Having a constitution also means complying with the stipulated rules. But who wants to play by the rules in “New Nepal” except the poor who are forced to? At least, not the major political parties. If the media is to be believed, only six days in the past six months did not experience a banda. The bandas that accounted for 166 days of lost productivity in the past six months were not called for by the disgruntled silent majority, which in reality should have been the case. The largest party in the CA leads the pack in enforcing bandas. Organizations affiliated with UCPN (Maoist), which claims to be the only force capable of bringing sociopolitical and economic transformation in the country, was responsible for enforcing 39 bandas and strikes in the month of May and June alone. It enforced 69 bandas and strikes in the past six months.
Remaining insincere towards people’s need and the nation’s progress while drawing a paycheck can be at best called a morally-repugnant act. CA members should either stop draining the state’s coffer or get back to business.Others, who claim to be the alternative to the Maoist bullying, are not very far behind. The CPN-UML and the NC organized 17 and 15 bandas respectively during the past six months. So, if we combine the strikes and bandas called by the major three parties, they are responsible for 101 days of lost productivity in the past six months. What does that say about the seriousness on the part of the political parties that are responsible for solving common people’s problem and taking the nation forward?
There is a rapid decay in the sense of public service among the politicians. Sadly, the political parties are using democratic process and institutions to legitimize their undemocratic and antisocial activities aimed at achieving their ultimate goals. Lack of viable alternatives has left Nepali people at the mercy of the morally-bankrupt political class. You can contest elections on ethnic agendas, become a foreign minister for nine months and get away without uttering a word on the need for ethnic empowerment. The globe-trotting foreign minister, Upendra Yadav, is again back in action posing himself as an ethnic messiah. Political insincerity of a few politicians is diluting the purity of the demand for ethnic rights.
Nobody, at least not the politicians, want to have a serious constructive debate on the form of federal structure that is viable and just. The major political parties, whose leadership comprises of mostly pahadi Brahmins and Chhetris do not want to raise the issue because they clearly see their clout diminishing if ethnic federalism is realized. But they do not want to say that, at least not in public. So they give it a nationalist color. They phrase it nicely. Ethnic mindset is antithetical to the notion of national integrity and nationalist pride. Sounds great, doesn’t it? But the ethnic minorities that are pushing for ethnic federalism do know where the Mecca of these politicians is located.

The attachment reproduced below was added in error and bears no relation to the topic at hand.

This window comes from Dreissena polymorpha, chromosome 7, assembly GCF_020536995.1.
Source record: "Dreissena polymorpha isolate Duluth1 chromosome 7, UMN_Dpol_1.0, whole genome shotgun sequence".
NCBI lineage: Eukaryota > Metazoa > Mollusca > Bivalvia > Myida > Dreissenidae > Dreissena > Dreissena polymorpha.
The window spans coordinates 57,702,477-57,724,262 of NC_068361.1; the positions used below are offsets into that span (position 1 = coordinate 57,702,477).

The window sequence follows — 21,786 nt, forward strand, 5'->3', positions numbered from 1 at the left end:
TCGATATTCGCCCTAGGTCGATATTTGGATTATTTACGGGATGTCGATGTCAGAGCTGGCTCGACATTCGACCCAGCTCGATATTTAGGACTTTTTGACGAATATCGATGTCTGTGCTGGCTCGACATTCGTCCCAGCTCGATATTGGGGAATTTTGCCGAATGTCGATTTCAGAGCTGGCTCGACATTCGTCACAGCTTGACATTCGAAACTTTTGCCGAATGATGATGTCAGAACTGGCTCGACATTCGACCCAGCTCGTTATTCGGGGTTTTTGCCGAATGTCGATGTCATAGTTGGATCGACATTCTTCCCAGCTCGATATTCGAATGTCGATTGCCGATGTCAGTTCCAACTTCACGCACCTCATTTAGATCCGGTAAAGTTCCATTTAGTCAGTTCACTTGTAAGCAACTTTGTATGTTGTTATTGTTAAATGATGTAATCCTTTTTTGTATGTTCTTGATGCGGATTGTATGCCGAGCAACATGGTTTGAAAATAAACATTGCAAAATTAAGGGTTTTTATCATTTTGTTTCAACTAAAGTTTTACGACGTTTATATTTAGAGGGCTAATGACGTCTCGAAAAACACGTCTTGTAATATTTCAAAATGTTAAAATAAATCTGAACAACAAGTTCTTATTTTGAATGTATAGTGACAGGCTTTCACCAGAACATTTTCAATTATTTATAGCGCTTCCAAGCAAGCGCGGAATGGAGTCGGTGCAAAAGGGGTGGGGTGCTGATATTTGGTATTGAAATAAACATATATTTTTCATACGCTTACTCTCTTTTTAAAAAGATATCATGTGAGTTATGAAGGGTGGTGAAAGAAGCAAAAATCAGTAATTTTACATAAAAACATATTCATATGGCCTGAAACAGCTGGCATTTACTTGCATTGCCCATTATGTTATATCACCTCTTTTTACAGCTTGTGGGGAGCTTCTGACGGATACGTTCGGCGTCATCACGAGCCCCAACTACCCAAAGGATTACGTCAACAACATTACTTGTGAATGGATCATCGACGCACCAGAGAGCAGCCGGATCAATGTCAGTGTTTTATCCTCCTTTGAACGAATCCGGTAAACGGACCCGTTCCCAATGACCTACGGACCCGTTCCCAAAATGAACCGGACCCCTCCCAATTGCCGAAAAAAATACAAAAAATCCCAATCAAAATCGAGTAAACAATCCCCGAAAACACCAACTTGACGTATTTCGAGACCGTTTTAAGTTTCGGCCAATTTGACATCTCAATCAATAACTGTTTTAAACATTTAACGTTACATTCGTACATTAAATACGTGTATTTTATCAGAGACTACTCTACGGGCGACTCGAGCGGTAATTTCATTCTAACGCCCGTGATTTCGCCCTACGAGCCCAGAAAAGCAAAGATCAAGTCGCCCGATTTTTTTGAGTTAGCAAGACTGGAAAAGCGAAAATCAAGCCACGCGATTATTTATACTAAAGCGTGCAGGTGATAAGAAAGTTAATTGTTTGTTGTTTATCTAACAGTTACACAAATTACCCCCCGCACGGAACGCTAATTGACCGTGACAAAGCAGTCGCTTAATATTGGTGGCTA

Progress should be the ultimate criteria for designing a federal structure. The federal structure should be founded on administrative prudence and developmental prospects rather than petty issues of politics like ethnicity, caste and language. It is important to ensure that the poor, who are not only ethnic minorities, benefit from the new structure or else the demand for separate states is not going to go away. For example, in India, the demand for separate states did not die down with the creation of Uttaranchal, Jharkhand and Chhattisgarh, which were carved out from Uttar Pradesh, Bihar and Madhya Pradesh. Currently, the demand for creation of 10 new states is lying before the Indian government.
India, which was governed and governed quite effectively by the Britishers under four administrative blocks – Bombay, Madras, Calcutta and Delhi – now has 30 states. If the demand for 10 more states is met, it will have 40 states. The portioning of India engineered by VP Singh is getting deeper.
Nepal should learn from the Indian experience. A sincere effort towards drafting the constitution and rigorous debate on Nepal’s federal structure should start immediately. Running away from the problem is not the solution. It will require a sincere dialogue and consensus building. Political elites of yesteryears do not want to cave in to the demands of regional parties as it will shrink their political base and bargaining potential. The regional parties do not want to compromise on anything less than “One Madhes, One Pradhes” because the very minute a regional party will agree to anything less than that, other regional players will cry foul and call it a “sellout.” But this game of waiting for the other party to drop the ball cannot go forever, can it?
Constitution drafting and design of the federal structure has been put to the back burner because of political insincerity. Remaining insincere towards people’s need and the nation’s progress while drawing a paycheck can be at best called a morally-repugnant act. CA members should either stop draining the state’s coffer or get back to business.